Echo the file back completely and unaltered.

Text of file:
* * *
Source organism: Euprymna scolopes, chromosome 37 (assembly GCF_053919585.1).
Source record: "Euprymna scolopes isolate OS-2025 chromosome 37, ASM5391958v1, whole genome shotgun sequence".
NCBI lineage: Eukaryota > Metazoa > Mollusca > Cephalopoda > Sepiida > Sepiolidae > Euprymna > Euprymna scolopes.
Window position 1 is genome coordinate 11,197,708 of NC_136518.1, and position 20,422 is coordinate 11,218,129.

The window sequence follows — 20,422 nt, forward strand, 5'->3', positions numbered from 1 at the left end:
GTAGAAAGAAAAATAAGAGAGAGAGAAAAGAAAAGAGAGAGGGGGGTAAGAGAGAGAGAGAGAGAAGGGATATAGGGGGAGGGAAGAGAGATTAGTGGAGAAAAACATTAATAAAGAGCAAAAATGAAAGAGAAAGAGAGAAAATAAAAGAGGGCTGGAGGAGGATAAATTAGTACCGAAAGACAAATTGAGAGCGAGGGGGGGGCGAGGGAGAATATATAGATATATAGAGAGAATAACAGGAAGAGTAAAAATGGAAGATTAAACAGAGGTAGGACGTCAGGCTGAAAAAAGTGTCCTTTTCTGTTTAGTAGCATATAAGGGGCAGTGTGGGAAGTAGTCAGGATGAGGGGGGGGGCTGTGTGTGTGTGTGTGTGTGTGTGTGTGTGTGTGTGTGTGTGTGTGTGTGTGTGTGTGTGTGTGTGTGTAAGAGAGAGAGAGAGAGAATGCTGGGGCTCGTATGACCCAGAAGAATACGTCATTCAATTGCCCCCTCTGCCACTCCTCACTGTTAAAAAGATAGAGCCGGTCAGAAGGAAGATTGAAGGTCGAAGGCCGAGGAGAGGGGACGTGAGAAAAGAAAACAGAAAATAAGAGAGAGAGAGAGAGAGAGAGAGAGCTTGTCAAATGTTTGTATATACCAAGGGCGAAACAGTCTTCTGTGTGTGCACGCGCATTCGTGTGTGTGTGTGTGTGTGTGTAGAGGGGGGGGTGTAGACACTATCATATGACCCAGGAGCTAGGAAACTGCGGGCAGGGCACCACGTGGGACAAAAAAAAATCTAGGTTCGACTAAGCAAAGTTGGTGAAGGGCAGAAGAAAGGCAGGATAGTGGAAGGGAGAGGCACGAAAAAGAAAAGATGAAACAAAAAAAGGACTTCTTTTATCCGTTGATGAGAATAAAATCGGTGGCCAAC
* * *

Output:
Source organism: Euprymna scolopes, chromosome 37 (assembly GCF_053919585.1).
Source record: "Euprymna scolopes isolate OS-2025 chromosome 37, ASM5391958v1, whole genome shotgun sequence".
NCBI lineage: Eukaryota > Metazoa > Mollusca > Cephalopoda > Sepiida > Sepiolidae > Euprymna > Euprymna scolopes.
Window position 1 is genome coordinate 11,197,708 of NC_136518.1, and position 20,422 is coordinate 11,218,129.

The window sequence follows — 20,422 nt, forward strand, 5'->3', positions numbered from 1 at the left end:
GTAGAAAGAAAAATAAGAGAGAGAGAAAAGAAAAGAGAGAGGGGGGTAAGAGAGAGAGAGAGAGAAGGGATATAGGGGGAGGGAAGAGAGATTAGTGGAGAAAAACATTAATAAAGAGCAAAAATGAAAGAGAAAGAGAGAAAATAAAAGAGGGCTGGAGGAGGATAAATTAGTACCGAAAGACAAATTGAGAGCGAGGGGGGGGCGAGGGAGAATATATAGATATATAGAGAGAATAACAGGAAGAGTAAAAATGGAAGATTAAACAGAGGTAGGACGTCAGGCTGAAAAAAGTGTCCTTTTCTGTTTAGTAGCATATAAGGGGCAGTGTGGGAAGTAGTCAGGATGAGGGGGGGGGCTGTGTGTGTGTGTGTGTGTGTGTGTGTGTGTGTGTGTGTGTGTGTGTGTGTGTGTGTGTGTGTGTGTGTAAGAGAGAGAGAGAGAGAATGCTGGGGCTCGTATGACCCAGAAGAATACGTCATTCAATTGCCCCCTCTGCCACTCCTCACTGTTAAAAAGATAGAGCCGGTCAGAAGGAAGATTGAAGGTCGAAGGCCGAGGAGAGGGGACGTGAGAAAAGAAAACAGAAAATAAGAGAGAGAGAGAGAGAGAGAGAGAGCTTGTCAAATGTTTGTATATACCAAGGGCGAAACAGTCTTCTGTGTGTGCACGCGCATTCGTGTGTGTGTGTGTGTGTGTGTAGAGGGGGGGGTGTAGACACTATCATATGACCCAGGAGCTAGGAAACTGCGGGCAGGGCACCACGTGGGACAAAAAAAAATCTAGGTTCGACTAAGCAAAGTTGGTGAAGGGCAGAAGAAAGGCAGGATAGTGGAAGGGAGAGGCACGAAAAAGAAAAGATGAAACAAAAAAAGGACTTCTTTTATCCGTTGATGAGAATAAAATCGGTGGCCAAC